‘The Lord commanded the fish.’ Amazing. Fish are not the only things God can command. ‘Aaron’s staff, become a snake!’ He ordered. ‘Sand, turn into gnats!’ ‘Locusts, gather your friends and populate Egypt!’ ‘Red Sea, open up!’ ‘Walls of Jericho, fall!’ ‘Lions, spare Daniel!’ ‘Fire, don’t touch those three men!’ Is there anything he cannot command? No, nothing. Seas open, walls fall, lions shut their mouths, fire is harmless, and even death yields its captives. At his word everything obeys. Every confinement ceases. You cannot be entrapped by anything that will refuse to obey God’s command
Our fish is at God’s command
Jonah was imprisoned by his circumstances, but God’s command released him. ‘I feel so trapped by my situation,’ you may say. But God can change it overnight. ‘Job situation, change!’ he can order. ‘Money, get into her bank account!’ ‘Managing director, promote him to that position!’ God is far greater than our circumstances. At any time he can command our ‘fish’, ‘Enough! Let him go!’ And the fish will cough us up – not back into the sea, but onto dry land.
The Bible tells us, ‘For you, O God, tested us; you refined us like silver. You brought us into prison and laid burdens on our backs. You let me ride over our heads; we went through fire and water, but you brought us to a place of abundance’ (Ps. 66:10-12). God takes his people through difficult circumstances, not because he wants to hurt them, but because he wants to strengthen them and make them more effective. React positively to confinement and you will one day, like imprisoned and forgotten Joseph, find yourself suddenly released onto dry ground and into great things.
A second time
At last Jonah was on dry ground, delivered, delighted, but probably disqualified – or was he? No! Here we find those wonderful words, ‘The word of the Lord came to Jonah a second time’ (Jonah 3:1). What a glorious statement. We may have written Jonah off; he might even have disqualified himself. But God didn’t abandon him. He brought his prophet right back into his original plans, back to where he had left off.
Throughout Scripture we read of scarred people whom God had chosen and who heard from him a second time. Abraham, unable to wait for God to give him a child by his wife Sarah, produced a son through her maid, Hagar. ‘That’s it,’ we’d have said. ‘He’s blown it. No chance of God using him now.’ But after thirteen years, Abraham heard God’s voice again, ‘Your wife Sarah will bear you a son’ (Gen. 17:19). And a year later the promise was fulfilled.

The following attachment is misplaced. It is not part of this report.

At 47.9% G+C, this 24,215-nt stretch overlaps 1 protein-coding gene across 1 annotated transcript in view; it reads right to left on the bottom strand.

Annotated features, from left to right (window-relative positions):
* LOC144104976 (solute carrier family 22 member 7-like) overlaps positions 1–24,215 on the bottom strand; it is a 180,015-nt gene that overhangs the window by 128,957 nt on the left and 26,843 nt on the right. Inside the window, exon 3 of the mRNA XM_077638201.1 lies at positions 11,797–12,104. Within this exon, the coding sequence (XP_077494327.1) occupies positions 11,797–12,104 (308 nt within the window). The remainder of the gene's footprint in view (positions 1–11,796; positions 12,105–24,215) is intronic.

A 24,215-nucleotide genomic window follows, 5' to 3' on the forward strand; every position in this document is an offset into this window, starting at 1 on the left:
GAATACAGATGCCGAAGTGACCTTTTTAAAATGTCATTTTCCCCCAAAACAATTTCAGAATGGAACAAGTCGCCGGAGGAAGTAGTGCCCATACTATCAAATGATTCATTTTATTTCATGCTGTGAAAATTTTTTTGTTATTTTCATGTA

Then there was Moses. ‘I’ll deliver Israel,’ he said, then killed an Egyptian and ran for his life. Forty years later God called him again, and Moses brought the Israelites out of bondage just as God had intended. And what about David, the man after God’s own heart? He committed adultery and as good as murdered the woman’s husband.
Peter cursed and swore that he didn’t know Jesus, but he wasn’t overlooked from that time on. God’s word came to Peter a second time, ‘Do you love me?’ And on the day of Pentecost, who was it standing there preaching the gospel, to which 3,000 people responded?
God’s grace says, ‘Come back – not to a different word, but back to my original word to you. I will gladly pick you up and reinstate you to my original purpose. That’s what I’ve wanted all along.’ God does not adjust His command in order to accommodate Jonah. His authoritative word must be obeyed as originally given
What was Jonah’s response? He ‘went according to the word of the Lord.’ That’s what God wants from us – to go according to his word. Have you messed up your marriage? Is your business on shaky ground? Have you been resisting God in your spiritual life? Get back into line with the Word of God. Jonah did. Will you?
‘When Thomas Edison was developing the incandescent light bulb, it took hundreds of hours to manufacture a single bulb. One day, after finishing a bulb, he handed it to a young errand boy and asked him to take it upstairs to the testing room. As the boy turned and started up the stairs, he stumbled and fell. The bulb shattered on the steps. Instead of rebuking the boy, Edison reassured him. Then he turned to his staff and told them to start working on another bulb. When it was completed several days later, Edison walked over to the same boy, handed him the bulb and said, “Please take this up to the testing room.” Imagine how that boy must have felt. He knew that he didn’t deserve to be trusted with this responsibility again. Yet, here it was, being offered to him again as though nothing had ever happened. Edison’s gracious action restored this boy to the team clearly, quickly, and fully. That’s what God wants to do for us. He wants to restore us to His team. To his service. Clearly and fully.’